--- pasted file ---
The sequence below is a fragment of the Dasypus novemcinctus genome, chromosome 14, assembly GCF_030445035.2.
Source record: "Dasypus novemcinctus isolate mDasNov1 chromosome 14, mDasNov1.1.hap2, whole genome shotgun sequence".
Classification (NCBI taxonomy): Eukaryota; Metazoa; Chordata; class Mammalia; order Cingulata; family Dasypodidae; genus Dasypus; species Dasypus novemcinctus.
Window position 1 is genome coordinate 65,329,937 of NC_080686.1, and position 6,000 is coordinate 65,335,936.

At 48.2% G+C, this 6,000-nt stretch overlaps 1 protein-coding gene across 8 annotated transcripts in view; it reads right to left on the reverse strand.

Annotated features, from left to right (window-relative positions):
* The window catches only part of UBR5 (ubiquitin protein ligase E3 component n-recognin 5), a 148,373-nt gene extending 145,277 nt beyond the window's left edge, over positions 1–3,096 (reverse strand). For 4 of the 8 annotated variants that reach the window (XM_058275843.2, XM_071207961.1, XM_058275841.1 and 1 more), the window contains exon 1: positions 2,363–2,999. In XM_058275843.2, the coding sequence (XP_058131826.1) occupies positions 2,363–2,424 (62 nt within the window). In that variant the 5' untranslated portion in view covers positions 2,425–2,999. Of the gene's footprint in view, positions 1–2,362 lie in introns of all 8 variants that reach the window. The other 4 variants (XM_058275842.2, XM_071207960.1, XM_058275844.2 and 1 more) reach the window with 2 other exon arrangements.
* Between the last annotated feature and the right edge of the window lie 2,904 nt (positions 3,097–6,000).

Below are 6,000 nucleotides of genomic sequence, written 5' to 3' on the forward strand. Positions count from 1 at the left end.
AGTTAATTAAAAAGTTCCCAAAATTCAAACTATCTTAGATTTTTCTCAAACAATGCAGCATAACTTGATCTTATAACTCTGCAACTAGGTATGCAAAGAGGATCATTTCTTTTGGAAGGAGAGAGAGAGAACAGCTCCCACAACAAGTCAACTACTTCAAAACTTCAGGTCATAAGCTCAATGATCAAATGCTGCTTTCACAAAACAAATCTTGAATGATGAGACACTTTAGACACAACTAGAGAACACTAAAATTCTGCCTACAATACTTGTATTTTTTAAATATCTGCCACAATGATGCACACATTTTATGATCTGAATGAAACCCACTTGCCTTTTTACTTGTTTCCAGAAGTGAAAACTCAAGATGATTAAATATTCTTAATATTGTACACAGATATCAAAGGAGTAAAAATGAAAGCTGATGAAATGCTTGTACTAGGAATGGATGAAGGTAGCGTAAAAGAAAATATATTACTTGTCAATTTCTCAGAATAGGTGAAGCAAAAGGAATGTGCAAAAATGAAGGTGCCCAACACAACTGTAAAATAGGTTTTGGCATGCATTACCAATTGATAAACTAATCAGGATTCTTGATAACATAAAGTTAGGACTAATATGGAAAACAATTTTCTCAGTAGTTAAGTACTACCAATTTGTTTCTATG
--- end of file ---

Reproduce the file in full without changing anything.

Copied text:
The sequence below is a fragment of the Dasypus novemcinctus genome, chromosome 14, assembly GCF_030445035.2.
Source record: "Dasypus novemcinctus isolate mDasNov1 chromosome 14, mDasNov1.1.hap2, whole genome shotgun sequence".
Classification (NCBI taxonomy): Eukaryota; Metazoa; Chordata; class Mammalia; order Cingulata; family Dasypodidae; genus Dasypus; species Dasypus novemcinctus.
Window position 1 is genome coordinate 65,329,937 of NC_080686.1, and position 6,000 is coordinate 65,335,936.

At 48.2% G+C, this 6,000-nt stretch overlaps 1 protein-coding gene across 8 annotated transcripts in view; it reads right to left on the reverse strand.

Annotated features, from left to right (window-relative positions):
* The window catches only part of UBR5 (ubiquitin protein ligase E3 component n-recognin 5), a 148,373-nt gene extending 145,277 nt beyond the window's left edge, over positions 1–3,096 (reverse strand). For 4 of the 8 annotated variants that reach the window (XM_058275843.2, XM_071207961.1, XM_058275841.1 and 1 more), the window contains exon 1: positions 2,363–2,999. In XM_058275843.2, the coding sequence (XP_058131826.1) occupies positions 2,363–2,424 (62 nt within the window). In that variant the 5' untranslated portion in view covers positions 2,425–2,999. Of the gene's footprint in view, positions 1–2,362 lie in introns of all 8 variants that reach the window. The other 4 variants (XM_058275842.2, XM_071207960.1, XM_058275844.2 and 1 more) reach the window with 2 other exon arrangements.
* Between the last annotated feature and the right edge of the window lie 2,904 nt (positions 3,097–6,000).

Below are 6,000 nucleotides of genomic sequence, written 5' to 3' on the forward strand. Positions count from 1 at the left end.
AGTTAATTAAAAAGTTCCCAAAATTCAAACTATCTTAGATTTTTCTCAAACAATGCAGCATAACTTGATCTTATAACTCTGCAACTAGGTATGCAAAGAGGATCATTTCTTTTGGAAGGAGAGAGAGAGAACAGCTCCCACAACAAGTCAACTACTTCAAAACTTCAGGTCATAAGCTCAATGATCAAATGCTGCTTTCACAAAACAAATCTTGAATGATGAGACACTTTAGACACAACTAGAGAACACTAAAATTCTGCCTACAATACTTGTATTTTTTAAATATCTGCCACAATGATGCACACATTTTATGATCTGAATGAAACCCACTTGCCTTTTTACTTGTTTCCAGAAGTGAAAACTCAAGATGATTAAATATTCTTAATATTGTACACAGATATCAAAGGAGTAAAAATGAAAGCTGATGAAATGCTTGTACTAGGAATGGATGAAGGTAGCGTAAAAGAAAATATATTACTTGTCAATTTCTCAGAATAGGTGAAGCAAAAGGAATGTGCAAAAATGAAGGTGCCCAACACAACTGTAAAATAGGTTTTGGCATGCATTACCAATTGATAAACTAATCAGGATTCTTGATAACATAAAGTTAGGACTAATATGGAAAACAATTTTCTCAGTAGTTAAGTACTACCAATTTGTTTCTATG